Tick prevention and removal

Tick prevention and removal
What are ticks?

Ticks are blood sucking insects. They are found in many parts of the UK but more commonly where there are a lot of sheep or deer. They are very common in the Lake District, on moorland and heathland and in woodland.

Life cycle of a tick

Ticks spend most of their life in humid vegetation (bracken and long grass) where they wait for an animal to brush past, such as a dog, cat or human. They then jump on and attach by biting through the skin and consume a blood meal over the next few days. As they feed they grow in size. They can remain attached for up to 10 days. The tick will then naturally drop off the animal and lay hundreds of eggs in the environment. Here the eggs develop and hatch into adults and so the life cycle continues.

Are ticks a problem?

YES! There are several problems ticks can cause and diseases which they can carry:

  • Local skin reactions and abscesses at the site of the bite.
  • Blood-borne diseases. When a tick bites it regurgitates some of its stomach contents into the site of the bite to aid in feeding. If the animal the tick last fed on was infected with diseases such as those below then transmission is possible:
    • Bacterial pyaemia. Bacteria from the site of the tick bite get into the animals blood.
    • Lyme disease. This is becoming more common across the country. It is caused by the parasite of Borrelia burgdorferi and transmitted by Ixodes species of ticks, the most common ticks in the UK. Lyme disease may cause fever, lethargy, arthritis and occasionally skin disease.
Vaccinating against Lyme disease

There is a vaccination available to protect against Lyme disease in dogs. We would strongly recommend preventing tick attachment and feeding in the first place but if your dog is regularly exposed to tick environments we would also advise vaccination. Please ask one of the vets at Oakhill Vet Group about this vaccination.

  • Caused by the parasite Anaplasma phogocytophila and transmitted by Ixodes ticks. Although rarely diagnosed in the UK, symptoms include depression, fever, reluctance to move and general malaise.
  • The Babesia canis parasite destroys red blood cells causing anaemia. Symptoms include lethargy, weakness, vomiting, anorexia, fever and dark discolouration of the urine. Although historically rare in the UK, outbreaks do occur and are likely to be more common as more pets travel back and forth from the continent and our climate gets warmer.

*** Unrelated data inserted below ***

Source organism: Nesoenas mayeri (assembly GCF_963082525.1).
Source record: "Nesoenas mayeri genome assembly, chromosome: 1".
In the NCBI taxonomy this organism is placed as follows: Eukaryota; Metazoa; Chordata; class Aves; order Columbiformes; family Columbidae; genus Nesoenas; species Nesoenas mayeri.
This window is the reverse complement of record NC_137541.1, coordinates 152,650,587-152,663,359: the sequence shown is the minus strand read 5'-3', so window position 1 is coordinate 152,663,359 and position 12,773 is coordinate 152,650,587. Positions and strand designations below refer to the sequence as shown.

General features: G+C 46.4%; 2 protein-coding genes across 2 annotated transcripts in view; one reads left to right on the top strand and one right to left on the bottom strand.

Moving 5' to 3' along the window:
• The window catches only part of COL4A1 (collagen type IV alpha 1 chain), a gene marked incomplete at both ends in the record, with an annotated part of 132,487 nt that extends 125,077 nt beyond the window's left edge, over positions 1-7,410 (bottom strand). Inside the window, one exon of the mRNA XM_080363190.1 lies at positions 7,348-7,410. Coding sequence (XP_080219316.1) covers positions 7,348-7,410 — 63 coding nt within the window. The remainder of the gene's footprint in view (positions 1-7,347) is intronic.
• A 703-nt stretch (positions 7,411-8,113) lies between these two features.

• Other rare exotic diseases that are found across Europe.
What should I do if I find a tick on my pet?

It is important to regularly check your pet for ticks, particularly if they are travelling abroad. Pay particular attention to the ears, legs, paws and around their head. REMOVE the tick as soon as possible. CARE, it is easy to leave part of the tick behind. The mouthparts of ticks have barbs which embed into the skin to help hold it in place whilst it feeds. These do not come away easily and can get left in the skin when trying to remove the whole tick.

The best way to remove ticks is with a plastic tick hook called O’Tom. Just ask one of the Oakhill Team at Windermere or Ambleside and they will be happy to show you how to use one. If part of the tick is left behind it can be difficult to remove. Examine the site of the bite and if it looks swollen you should make an appointment to see one of the vets at Oakhilll Vet Group.

If your pet appears at all ill at the time of finding the tick or several weeks after finding and removing the tick you should make an appointment with one of the vets at Oakhill Vet Group. If you are a visitor to the area and your pet is ill on returning home make sure you inform your vet that your pet has recently visited a high risk tick area.

How do I prevent my pet from getting ticks?

Certain areas will have more ticks than others, particularly if there is a lot of bracken and deer. If you are concerned about ticks it may be best to avoid these known ‘hot spots.’

Always check your pet when returning from walking in these high risk areas. It is important to remove the ticks and or kill them within 24-48hours after attachment to minimise the risk of disease transmission. We recommend having a tick remover to hand when walking your dog in tick infested areas or if your cat frequently comes home with ticks attached.

There are multiple types of treatment available including:

  • Topical Spot-On products
  • Oral tablet medication
  • Medication collars

We would typically recommend a product with tick repellency and/or a fast kill action. Please speak to one of the Oakhill Team if you would like to discuss which products are suitable for your pet and situation.